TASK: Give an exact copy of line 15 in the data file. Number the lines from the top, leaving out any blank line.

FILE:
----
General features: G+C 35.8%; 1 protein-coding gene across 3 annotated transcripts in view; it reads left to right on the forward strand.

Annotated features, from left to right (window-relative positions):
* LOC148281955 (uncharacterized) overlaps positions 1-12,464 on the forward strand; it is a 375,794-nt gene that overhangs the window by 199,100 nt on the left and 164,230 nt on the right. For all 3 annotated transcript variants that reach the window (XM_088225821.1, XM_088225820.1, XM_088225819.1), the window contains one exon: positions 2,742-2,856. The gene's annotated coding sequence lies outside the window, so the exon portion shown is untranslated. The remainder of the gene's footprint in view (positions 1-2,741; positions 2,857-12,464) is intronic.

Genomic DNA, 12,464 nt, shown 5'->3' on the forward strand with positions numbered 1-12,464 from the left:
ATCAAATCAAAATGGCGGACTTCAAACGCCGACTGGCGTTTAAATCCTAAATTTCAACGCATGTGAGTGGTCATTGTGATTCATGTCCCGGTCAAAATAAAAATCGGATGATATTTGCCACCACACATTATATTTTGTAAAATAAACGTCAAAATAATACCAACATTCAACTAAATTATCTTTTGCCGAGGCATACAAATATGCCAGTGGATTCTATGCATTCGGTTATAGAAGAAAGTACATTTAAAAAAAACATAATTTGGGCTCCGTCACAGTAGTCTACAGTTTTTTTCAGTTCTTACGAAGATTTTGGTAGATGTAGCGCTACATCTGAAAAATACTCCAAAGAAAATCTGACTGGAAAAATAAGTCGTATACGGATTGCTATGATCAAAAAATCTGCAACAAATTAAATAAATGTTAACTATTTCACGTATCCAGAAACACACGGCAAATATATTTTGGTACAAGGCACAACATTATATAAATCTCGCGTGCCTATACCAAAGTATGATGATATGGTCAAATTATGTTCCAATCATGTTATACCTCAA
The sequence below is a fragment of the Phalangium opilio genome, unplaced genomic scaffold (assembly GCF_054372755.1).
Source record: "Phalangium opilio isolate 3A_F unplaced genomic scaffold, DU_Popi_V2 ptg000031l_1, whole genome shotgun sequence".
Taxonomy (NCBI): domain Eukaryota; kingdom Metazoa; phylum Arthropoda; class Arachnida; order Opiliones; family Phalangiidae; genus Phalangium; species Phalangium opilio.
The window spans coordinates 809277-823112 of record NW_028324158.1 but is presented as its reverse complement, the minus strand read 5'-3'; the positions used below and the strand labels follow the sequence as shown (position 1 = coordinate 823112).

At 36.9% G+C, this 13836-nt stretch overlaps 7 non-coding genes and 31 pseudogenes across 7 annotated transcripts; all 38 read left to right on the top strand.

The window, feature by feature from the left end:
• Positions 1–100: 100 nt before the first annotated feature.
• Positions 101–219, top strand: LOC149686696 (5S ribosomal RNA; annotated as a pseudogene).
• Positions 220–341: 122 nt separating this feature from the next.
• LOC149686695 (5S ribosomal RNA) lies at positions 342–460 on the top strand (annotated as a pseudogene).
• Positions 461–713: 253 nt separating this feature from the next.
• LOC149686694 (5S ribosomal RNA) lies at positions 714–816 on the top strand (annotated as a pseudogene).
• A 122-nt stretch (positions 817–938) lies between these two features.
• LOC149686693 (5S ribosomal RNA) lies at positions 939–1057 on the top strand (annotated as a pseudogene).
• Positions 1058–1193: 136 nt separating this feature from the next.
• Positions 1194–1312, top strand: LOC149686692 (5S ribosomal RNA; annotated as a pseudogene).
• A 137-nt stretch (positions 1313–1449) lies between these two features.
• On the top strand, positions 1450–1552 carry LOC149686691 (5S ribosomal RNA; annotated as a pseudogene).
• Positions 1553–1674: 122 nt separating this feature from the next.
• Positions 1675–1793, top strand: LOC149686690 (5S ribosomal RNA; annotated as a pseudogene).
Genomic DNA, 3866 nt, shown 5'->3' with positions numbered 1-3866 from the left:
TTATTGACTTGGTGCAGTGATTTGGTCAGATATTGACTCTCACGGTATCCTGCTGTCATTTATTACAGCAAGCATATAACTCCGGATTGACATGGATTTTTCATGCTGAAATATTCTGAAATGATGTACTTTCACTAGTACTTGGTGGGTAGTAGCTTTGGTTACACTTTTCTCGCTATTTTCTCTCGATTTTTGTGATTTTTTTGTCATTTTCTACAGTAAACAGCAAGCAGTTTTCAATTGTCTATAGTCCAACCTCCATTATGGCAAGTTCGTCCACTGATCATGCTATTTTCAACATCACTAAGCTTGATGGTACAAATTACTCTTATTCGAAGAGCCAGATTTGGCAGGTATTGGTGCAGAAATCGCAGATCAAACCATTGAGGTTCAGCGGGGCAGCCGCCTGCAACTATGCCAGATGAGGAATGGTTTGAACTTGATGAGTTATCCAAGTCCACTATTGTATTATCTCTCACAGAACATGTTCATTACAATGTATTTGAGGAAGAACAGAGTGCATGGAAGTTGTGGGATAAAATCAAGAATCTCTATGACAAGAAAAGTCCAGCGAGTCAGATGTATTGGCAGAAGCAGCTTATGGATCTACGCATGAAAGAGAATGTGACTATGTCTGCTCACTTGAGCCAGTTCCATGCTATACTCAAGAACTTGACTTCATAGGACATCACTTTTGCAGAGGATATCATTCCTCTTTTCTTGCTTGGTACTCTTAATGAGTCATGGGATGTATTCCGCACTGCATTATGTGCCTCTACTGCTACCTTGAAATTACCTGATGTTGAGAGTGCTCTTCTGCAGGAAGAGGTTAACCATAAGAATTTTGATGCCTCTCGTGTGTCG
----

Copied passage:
• LOC149686695 (5S ribosomal RNA) lies at positions 342–460 on the top strand (annotated as a pseudogene).